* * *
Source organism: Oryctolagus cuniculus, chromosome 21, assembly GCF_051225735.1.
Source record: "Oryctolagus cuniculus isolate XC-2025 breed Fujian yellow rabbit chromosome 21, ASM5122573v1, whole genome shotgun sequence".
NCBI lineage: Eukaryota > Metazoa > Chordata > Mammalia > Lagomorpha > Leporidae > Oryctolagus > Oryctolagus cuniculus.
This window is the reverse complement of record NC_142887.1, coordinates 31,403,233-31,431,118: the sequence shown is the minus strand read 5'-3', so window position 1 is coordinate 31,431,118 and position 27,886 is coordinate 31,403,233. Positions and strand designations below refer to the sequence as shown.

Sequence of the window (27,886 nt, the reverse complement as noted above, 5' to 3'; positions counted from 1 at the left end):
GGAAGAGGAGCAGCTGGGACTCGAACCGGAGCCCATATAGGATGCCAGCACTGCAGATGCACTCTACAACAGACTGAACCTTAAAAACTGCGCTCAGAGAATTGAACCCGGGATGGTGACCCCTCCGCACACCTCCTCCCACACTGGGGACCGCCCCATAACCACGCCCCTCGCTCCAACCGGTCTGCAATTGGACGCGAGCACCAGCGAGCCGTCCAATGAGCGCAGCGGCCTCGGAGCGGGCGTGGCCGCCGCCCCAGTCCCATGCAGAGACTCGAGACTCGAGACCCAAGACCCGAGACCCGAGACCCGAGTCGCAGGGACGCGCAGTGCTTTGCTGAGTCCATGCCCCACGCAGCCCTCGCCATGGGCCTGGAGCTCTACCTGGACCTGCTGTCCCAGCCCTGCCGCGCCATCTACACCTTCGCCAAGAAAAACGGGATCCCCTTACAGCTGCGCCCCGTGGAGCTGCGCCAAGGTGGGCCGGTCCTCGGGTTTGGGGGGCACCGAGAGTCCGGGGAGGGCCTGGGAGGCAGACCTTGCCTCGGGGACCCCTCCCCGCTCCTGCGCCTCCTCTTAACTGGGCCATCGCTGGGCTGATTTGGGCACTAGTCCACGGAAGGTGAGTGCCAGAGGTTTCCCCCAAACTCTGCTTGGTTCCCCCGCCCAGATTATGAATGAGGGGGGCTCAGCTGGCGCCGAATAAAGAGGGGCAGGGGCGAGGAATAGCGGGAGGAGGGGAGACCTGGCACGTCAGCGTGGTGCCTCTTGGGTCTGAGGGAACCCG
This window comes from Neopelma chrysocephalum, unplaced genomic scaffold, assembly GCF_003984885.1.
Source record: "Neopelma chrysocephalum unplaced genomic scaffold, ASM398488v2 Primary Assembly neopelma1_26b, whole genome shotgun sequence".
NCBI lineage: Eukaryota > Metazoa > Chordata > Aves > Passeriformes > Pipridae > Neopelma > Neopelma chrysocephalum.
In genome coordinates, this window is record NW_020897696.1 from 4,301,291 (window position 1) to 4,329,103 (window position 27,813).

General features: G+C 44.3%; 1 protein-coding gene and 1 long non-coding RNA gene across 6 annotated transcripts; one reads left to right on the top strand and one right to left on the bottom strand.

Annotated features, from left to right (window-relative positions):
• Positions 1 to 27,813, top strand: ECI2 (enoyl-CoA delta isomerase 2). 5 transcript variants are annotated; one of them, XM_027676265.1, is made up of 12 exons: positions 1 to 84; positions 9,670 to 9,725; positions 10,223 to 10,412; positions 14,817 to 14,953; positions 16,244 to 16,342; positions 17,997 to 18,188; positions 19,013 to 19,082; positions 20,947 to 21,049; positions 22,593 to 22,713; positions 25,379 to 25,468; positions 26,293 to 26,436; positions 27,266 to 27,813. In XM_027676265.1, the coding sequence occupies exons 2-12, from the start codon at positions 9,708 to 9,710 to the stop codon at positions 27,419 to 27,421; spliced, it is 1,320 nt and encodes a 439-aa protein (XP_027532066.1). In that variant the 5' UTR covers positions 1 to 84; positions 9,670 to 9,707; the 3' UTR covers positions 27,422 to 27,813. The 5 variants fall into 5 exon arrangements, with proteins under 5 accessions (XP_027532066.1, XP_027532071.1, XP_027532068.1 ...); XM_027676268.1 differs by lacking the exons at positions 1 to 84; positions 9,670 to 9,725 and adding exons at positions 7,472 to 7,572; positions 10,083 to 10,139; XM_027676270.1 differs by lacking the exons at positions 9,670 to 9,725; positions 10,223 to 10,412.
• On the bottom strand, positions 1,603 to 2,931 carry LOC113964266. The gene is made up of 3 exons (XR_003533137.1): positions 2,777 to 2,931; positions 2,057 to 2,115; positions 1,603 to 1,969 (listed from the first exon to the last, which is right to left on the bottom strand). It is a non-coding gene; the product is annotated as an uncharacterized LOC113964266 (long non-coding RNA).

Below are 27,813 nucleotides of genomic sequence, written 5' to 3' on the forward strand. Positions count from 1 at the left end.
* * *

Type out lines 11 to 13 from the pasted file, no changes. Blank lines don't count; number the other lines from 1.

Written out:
General features: G+C 44.3%; 1 protein-coding gene and 1 long non-coding RNA gene across 6 annotated transcripts; one reads left to right on the top strand and one right to left on the bottom strand.

Annotated features, from left to right (window-relative positions):
• Positions 1 to 27,813, top strand: ECI2 (enoyl-CoA delta isomerase 2). 5 transcript variants are annotated; one of them, XM_027676265.1, is made up of 12 exons: positions 1 to 84; positions 9,670 to 9,725; positions 10,223 to 10,412; positions 14,817 to 14,953; positions 16,244 to 16,342; positions 17,997 to 18,188; positions 19,013 to 19,082; positions 20,947 to 21,049; positions 22,593 to 22,713; positions 25,379 to 25,468; positions 26,293 to 26,436; positions 27,266 to 27,813. In XM_027676265.1, the coding sequence occupies exons 2-12, from the start codon at positions 9,708 to 9,710 to the stop codon at positions 27,419 to 27,421; spliced, it is 1,320 nt and encodes a 439-aa protein (XP_027532066.1). In that variant the 5' UTR covers positions 1 to 84; positions 9,670 to 9,707; the 3' UTR covers positions 27,422 to 27,813. The 5 variants fall into 5 exon arrangements, with proteins under 5 accessions (XP_027532066.1, XP_027532071.1, XP_027532068.1 ...); XM_027676268.1 differs by lacking the exons at positions 1 to 84; positions 9,670 to 9,725 and adding exons at positions 7,472 to 7,572; positions 10,083 to 10,139; XM_027676270.1 differs by lacking the exons at positions 9,670 to 9,725; positions 10,223 to 10,412.